Friday, May 23, 2008

Indiana Jones and the Kingdom of the Crystal Skull: 50s McCarthyism and UFOs

Shia La Beouf had told everyone that the plot of the “Indiana Jones 4” movie was a secret, and now that it is out, we know that there is a kitchen sink of themes, set in the 50s rather than the 30s as Harrison Ford is now two decades older. "Indiana Jones and the Kingdom of the Crystal Skull" (Paramount and LucasFilm, dir. Steven Spielberg) really does say a lot and presents a nice theory.

Harrison Ford, speaking last week on network morning news, said that the “I like Ike” years were a fascinating time, with the tornado of McCarthyism that would contribute to a traumatic happening in my own life in 1961 (Nov. 2006 in my main blog, see profile). The Russians (the Soviets, the Commies, call them what you want) here are presented as looking for some sort of final solution to the world itself, as if the space people could alleviate us of the responsibility for perfecting ourselves as individuals, or dealing with real life.

The movie opens at what amounts to the notorious Area 51 in Nevada (and we get a shot of “The Atomic Café”), and says the fibbies will shoot on sight. Pretty soon we see a crate with a corpse inside, acquire by the G-men in 1947, and you can guess where it came from. Yup. Roswell. Then Jones goes on a hike and finds a typical 50s replica of suburbia in the desert, looking vibrant until he finds it populated with mannequins. Inside one house, which is left unlocked, he finds Howdy Doody playing. Soon, he remembers he will have to “duck and cover.” Pretty soon, we get to see a mushroom cloud.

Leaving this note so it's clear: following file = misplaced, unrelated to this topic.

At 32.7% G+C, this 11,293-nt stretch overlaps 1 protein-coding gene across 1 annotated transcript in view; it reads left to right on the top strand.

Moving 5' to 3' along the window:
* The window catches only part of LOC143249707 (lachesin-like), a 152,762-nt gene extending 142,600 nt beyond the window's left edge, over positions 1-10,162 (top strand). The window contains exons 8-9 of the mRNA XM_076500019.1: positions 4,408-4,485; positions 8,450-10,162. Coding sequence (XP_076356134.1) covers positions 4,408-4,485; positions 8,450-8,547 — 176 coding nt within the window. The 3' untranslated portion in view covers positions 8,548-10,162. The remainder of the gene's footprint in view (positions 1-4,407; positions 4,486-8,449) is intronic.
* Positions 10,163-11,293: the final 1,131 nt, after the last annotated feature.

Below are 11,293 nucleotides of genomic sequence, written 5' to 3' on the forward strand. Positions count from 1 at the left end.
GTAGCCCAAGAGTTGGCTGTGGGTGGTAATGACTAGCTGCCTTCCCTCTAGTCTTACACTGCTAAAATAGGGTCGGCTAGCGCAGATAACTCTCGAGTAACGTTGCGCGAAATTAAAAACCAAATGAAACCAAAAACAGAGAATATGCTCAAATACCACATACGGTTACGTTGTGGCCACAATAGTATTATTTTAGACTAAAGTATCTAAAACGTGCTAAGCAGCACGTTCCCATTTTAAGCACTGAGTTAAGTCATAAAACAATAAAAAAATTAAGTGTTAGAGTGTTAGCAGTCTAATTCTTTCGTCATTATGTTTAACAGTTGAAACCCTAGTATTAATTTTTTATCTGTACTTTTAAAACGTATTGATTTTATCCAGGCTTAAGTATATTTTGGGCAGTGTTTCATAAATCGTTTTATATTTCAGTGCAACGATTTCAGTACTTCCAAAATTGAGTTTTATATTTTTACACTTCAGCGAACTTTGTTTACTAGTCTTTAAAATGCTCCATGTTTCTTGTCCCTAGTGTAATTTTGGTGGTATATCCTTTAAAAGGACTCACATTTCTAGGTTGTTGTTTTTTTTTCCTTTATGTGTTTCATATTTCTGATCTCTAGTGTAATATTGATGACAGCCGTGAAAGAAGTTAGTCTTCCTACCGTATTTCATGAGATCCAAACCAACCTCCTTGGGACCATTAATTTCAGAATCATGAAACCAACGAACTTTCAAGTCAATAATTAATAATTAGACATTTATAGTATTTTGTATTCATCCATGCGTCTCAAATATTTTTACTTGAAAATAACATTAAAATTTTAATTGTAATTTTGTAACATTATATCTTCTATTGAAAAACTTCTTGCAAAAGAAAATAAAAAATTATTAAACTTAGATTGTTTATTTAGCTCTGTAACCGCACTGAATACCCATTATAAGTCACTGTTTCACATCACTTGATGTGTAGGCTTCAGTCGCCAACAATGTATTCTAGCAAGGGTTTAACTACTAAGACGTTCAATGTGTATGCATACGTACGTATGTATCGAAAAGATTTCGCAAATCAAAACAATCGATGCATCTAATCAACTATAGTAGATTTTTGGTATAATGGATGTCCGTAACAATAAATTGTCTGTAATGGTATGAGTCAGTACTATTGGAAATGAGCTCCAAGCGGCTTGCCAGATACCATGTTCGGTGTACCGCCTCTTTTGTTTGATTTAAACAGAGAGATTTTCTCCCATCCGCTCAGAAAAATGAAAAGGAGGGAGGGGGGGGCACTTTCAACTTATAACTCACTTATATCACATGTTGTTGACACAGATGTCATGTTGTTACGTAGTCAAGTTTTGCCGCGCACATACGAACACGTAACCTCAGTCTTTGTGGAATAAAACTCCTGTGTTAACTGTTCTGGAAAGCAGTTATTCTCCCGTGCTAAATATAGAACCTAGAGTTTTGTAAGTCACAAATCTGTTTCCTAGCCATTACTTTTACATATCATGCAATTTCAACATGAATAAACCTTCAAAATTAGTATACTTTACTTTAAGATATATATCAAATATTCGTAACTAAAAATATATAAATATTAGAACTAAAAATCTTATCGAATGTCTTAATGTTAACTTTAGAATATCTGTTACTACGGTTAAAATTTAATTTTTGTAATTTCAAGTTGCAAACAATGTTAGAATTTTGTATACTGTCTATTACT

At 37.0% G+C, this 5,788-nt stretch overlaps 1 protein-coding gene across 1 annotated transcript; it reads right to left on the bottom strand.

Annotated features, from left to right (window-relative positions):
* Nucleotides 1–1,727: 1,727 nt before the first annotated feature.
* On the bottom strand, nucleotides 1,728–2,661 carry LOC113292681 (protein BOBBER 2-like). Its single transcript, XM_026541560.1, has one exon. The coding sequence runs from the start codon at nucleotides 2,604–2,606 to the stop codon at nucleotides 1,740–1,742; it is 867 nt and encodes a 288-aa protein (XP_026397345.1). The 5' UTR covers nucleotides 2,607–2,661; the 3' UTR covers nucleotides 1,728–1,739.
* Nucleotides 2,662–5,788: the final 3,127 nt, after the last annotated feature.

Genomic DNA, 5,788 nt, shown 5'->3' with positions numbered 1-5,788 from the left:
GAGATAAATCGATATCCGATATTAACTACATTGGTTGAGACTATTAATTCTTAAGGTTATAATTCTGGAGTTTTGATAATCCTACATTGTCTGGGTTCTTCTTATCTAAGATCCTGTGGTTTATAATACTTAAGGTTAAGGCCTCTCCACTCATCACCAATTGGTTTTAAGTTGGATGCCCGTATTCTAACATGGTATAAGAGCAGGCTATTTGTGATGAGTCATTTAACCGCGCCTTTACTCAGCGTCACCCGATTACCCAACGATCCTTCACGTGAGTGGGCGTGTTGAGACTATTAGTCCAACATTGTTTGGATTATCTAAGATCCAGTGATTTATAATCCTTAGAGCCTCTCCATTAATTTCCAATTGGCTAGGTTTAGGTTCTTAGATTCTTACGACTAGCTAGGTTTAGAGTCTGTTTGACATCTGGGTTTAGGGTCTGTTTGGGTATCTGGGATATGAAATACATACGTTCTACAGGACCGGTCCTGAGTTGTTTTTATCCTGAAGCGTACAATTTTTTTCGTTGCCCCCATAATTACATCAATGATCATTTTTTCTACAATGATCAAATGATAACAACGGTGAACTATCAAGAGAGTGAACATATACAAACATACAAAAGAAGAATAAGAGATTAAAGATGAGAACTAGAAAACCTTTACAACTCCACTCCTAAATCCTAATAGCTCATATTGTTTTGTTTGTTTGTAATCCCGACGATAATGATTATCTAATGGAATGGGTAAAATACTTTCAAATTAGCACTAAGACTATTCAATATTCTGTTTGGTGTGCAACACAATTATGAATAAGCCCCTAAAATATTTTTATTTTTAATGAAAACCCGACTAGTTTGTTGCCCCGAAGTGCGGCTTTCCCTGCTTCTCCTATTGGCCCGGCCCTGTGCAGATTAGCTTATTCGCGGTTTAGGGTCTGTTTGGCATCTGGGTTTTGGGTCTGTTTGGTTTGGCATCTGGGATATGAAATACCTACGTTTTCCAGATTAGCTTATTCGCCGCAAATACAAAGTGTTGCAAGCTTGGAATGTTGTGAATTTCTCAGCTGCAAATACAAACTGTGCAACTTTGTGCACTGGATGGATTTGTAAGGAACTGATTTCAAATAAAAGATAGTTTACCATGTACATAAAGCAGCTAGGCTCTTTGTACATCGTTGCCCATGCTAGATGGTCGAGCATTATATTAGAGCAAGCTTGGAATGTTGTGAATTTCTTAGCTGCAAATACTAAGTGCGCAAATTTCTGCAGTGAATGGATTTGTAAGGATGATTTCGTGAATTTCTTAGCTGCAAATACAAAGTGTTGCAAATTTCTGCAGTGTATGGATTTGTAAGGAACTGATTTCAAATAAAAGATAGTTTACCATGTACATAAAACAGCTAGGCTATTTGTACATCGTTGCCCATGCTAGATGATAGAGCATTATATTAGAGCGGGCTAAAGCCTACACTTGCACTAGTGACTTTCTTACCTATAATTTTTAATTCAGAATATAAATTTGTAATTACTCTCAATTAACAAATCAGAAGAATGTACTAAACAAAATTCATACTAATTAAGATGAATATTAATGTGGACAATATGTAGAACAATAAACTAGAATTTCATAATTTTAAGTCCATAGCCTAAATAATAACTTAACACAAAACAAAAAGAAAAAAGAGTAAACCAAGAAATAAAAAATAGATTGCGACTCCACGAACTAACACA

Indiana Jones then gets relieved of his duties as an archeology professor for having too much contact with the Commies – and these were the days of blacklists. The rest of the movie becomes your typical road chase as in the earlier films. 50s motorcycle boy Mutt (Shia La Beouf) seems like a contrivance, but his character becomes real quickly and eventually we find out who he “really” is. He is “a good kid.” They go to Nacza (I thought Spielberg could have done more with the Nacza lines, and even introduced Tiahuanoco). Then they get napped back to the western Amazon, for the final leg of their swashbuckling journey that will take them to a Mayan-type pyramid temple setup with lots of traps and secrets set to activate when this crystal skull from Peru is introduced. The climax of the film reminds me of Clive Cussler, perhaps, as well as a scene early in the movie “Alien.” The biology of the purported aliens is interesting, as to the theory as to what they did – seed most of our ancient civilizations, many of which failed, having not learned their lessons well enough.

The Atomic Café” was a nice little indie movie from Libra films (dir. Jayne Loader and Kevin Rafferty that I saw at the Inwood theater in Dallas in 1982. “Roswell” was a TV cable movie from Paramount in 1994, and covered the well known speculation of what might have happened in 1947, as well as the government cover-up. (I can imagine an Oliver Stone remake from LucasFilm.) .